I just completed reading the book "Public Parts: How Sharing in the Digital Age Improves the Way we Work and Live" by Jeff Jarvis. The book is about how being open and public with our information responsibly and not rushing to keep ourselves private all the time benefits ourselves and everyone around us. He talks about the history of the issue and how society's views and apporach to privacy and how much is acceptable has changed over the years. He also goes into detail about the line between publicness and privateness and how one should try to decide how far on either side one should be, especially with media platforms like the Internet. He also talks about how institutions like Governments and Private Industries should be more open and public with the masses, not so to gain information but to build relationships with the people so in the long-term, products and services offered will be better and more productive to all.
I wrote this on my Google Plus page when I was about halfway through the book and I think it's the best way to describe how I feel about it.
"More than halfway through
If you have interest in the debate on privacy, I'd highly suggest you read it. The book has a ton of information and this should be the rule book that social media/internet users should follow.
Amazing praise since I'm not done, but that's how good what I have read has been"
Funny thing is this past weekend I found out how building releationships makes doing business with people better and compells me to want to go back to them. After moving my girlfriend into her new apartment, I took my two friends to a cigar shop by her place to say thanks for helping out. We go to the cigar shop, purchase some cigars, and sat in the lounge of the cigar shop to enjoy our just purchased cigars. While we were smoking them, we struck p a conversation with the owner, and spoke about many different subjects. We spoke about sports, politics, some philosophies about life, and we found out the place where the store gets its cigars is not far from where one of my friends grew up in the Dominican Republic. After some time, the owner got up, went into the walk-in humador, and gave us a free cigar-just for being good conversation. After we were all done, we left and the owner was very nice and has made myself and my friends feel like we should go back more to do business with his store.
I use this story because I have been in many businesses where I felt like I was not wanted there, and therefore I choose not to go back. Some places close themselves off to the customer and just want to the least to get the deal. I am not asking for all businesses to kiss my feet or the ground I walk on, but try to build a relationship with me to make me want to spend my money at your business.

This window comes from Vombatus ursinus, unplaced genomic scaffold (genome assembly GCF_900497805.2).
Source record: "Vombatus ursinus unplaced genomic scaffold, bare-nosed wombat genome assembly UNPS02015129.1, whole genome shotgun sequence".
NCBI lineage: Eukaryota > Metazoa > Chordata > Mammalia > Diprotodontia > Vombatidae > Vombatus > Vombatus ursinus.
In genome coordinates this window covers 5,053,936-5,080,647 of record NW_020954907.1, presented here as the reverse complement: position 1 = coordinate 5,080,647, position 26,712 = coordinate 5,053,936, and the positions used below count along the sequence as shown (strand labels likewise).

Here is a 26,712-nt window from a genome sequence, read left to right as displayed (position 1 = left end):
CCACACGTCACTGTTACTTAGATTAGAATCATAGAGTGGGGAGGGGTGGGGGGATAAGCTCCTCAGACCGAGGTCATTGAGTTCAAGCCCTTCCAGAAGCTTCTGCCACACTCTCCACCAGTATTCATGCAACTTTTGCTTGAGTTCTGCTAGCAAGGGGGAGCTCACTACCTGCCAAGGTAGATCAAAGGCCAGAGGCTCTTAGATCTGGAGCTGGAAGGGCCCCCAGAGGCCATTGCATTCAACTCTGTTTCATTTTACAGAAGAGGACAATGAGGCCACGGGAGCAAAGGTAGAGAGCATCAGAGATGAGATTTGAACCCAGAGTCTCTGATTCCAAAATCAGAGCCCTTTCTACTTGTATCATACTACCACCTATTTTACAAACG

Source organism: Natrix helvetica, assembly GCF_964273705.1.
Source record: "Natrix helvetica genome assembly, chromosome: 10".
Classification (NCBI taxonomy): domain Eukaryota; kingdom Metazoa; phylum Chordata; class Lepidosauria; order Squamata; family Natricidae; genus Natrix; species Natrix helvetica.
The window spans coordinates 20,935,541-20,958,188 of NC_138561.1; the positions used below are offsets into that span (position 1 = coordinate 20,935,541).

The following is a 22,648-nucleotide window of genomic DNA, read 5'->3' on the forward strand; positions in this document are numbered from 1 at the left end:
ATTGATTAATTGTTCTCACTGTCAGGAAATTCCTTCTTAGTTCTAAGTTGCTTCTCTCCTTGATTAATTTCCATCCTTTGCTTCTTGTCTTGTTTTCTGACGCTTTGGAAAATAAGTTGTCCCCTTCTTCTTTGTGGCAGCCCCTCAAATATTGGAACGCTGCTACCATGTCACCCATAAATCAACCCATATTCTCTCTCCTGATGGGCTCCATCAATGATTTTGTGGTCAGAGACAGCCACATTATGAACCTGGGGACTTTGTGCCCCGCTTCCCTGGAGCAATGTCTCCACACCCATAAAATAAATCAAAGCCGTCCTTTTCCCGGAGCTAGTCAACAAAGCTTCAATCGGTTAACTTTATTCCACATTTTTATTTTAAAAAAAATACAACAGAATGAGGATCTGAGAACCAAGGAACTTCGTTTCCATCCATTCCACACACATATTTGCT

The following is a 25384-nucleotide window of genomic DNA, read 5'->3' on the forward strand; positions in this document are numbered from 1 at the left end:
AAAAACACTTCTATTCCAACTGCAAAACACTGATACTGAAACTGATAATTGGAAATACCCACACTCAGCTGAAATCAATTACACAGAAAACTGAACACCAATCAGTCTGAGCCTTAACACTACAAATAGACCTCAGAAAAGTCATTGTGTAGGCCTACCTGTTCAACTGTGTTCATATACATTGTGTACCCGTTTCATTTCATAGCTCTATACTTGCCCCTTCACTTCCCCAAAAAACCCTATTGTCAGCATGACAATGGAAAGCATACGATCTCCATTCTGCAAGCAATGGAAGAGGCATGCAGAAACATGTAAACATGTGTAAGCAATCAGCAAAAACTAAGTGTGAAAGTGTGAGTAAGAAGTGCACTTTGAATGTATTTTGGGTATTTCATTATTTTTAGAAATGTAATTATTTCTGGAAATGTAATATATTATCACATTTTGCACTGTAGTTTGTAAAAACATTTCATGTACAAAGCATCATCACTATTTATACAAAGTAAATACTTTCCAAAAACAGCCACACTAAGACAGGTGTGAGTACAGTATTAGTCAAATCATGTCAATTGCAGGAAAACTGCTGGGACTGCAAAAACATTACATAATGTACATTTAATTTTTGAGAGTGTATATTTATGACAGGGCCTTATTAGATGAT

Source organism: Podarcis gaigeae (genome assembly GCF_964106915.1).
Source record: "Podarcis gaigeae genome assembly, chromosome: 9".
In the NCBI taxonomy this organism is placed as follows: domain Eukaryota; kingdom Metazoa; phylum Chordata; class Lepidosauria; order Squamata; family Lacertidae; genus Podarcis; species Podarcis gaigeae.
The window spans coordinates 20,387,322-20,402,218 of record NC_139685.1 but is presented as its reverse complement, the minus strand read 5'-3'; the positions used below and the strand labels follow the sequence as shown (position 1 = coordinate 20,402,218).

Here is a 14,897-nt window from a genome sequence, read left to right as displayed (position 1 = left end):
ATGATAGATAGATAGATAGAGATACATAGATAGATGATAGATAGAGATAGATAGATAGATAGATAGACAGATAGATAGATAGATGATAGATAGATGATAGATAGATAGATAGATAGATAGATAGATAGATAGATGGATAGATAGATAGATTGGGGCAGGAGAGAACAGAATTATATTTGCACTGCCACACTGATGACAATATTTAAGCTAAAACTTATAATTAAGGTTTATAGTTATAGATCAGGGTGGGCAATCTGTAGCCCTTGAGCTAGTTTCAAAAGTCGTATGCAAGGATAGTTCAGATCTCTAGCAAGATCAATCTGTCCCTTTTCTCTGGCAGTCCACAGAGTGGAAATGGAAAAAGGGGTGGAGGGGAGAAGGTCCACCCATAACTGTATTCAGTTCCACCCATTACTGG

One other thing I wanted to write about is an awesome event that took plae over the weekend and raised over $50,000 for charity. The Tech website Tested.com did a 24 hour internet video and audio broadcast to raise money for the organization Child's Play. First, let me praise Tested.com. This is a site I've been going to sine it started. It's a site whos philosophy is to report on technology news and events in a way so the common person can understand and see how it will affect their lives. Their staff writes stories with this principle in mind, and I usually go to this site first to get any tech news. This site sometimes helps me understand what's going on with tech news, even though I know quite a bit about technology. Tested does a weekly podcast called "This is Only A Test", where the two main editors, Will Smith and Norman Chan, and former PC Gamer Editor and "The book of Eli" Screenplay writer Gary Whitta talk about tech and sometimes aspects of their lives. These three came up with the idea of a 24 hour podcast, streamed live, to raise money for charity. The charity they chose is called Child's Play.
Child's Play is an orgnization based in Seattle that does an amazing service. With the help from hospitals around the world, they get toys for kids with serious medical conditions to play with when they are in the hospital. Kids with cancer generally have compromised immune systems that means they can't play with just any toy for fear of getting sick. What Child's Play does is they give kids new toys to play with, sometimes handheld games like Nintendo DSs or any toy to keep the kids happy dueing the Hell they must be ging through. When you hear about organizations like this, I defy you to say you don't shed a tear and you don't feel like this is an amazing organization.
So The people at Tested.com did this event, and had many different guests on throughout the 24 hours they were broadcasting. As I said in the end, they raised over $50,000 and every cent goes to this organization that helps kids. It's funny how many complain that video games hurt the children in this world, yet there is a group of people out there using video games to help children with the healing process from disease.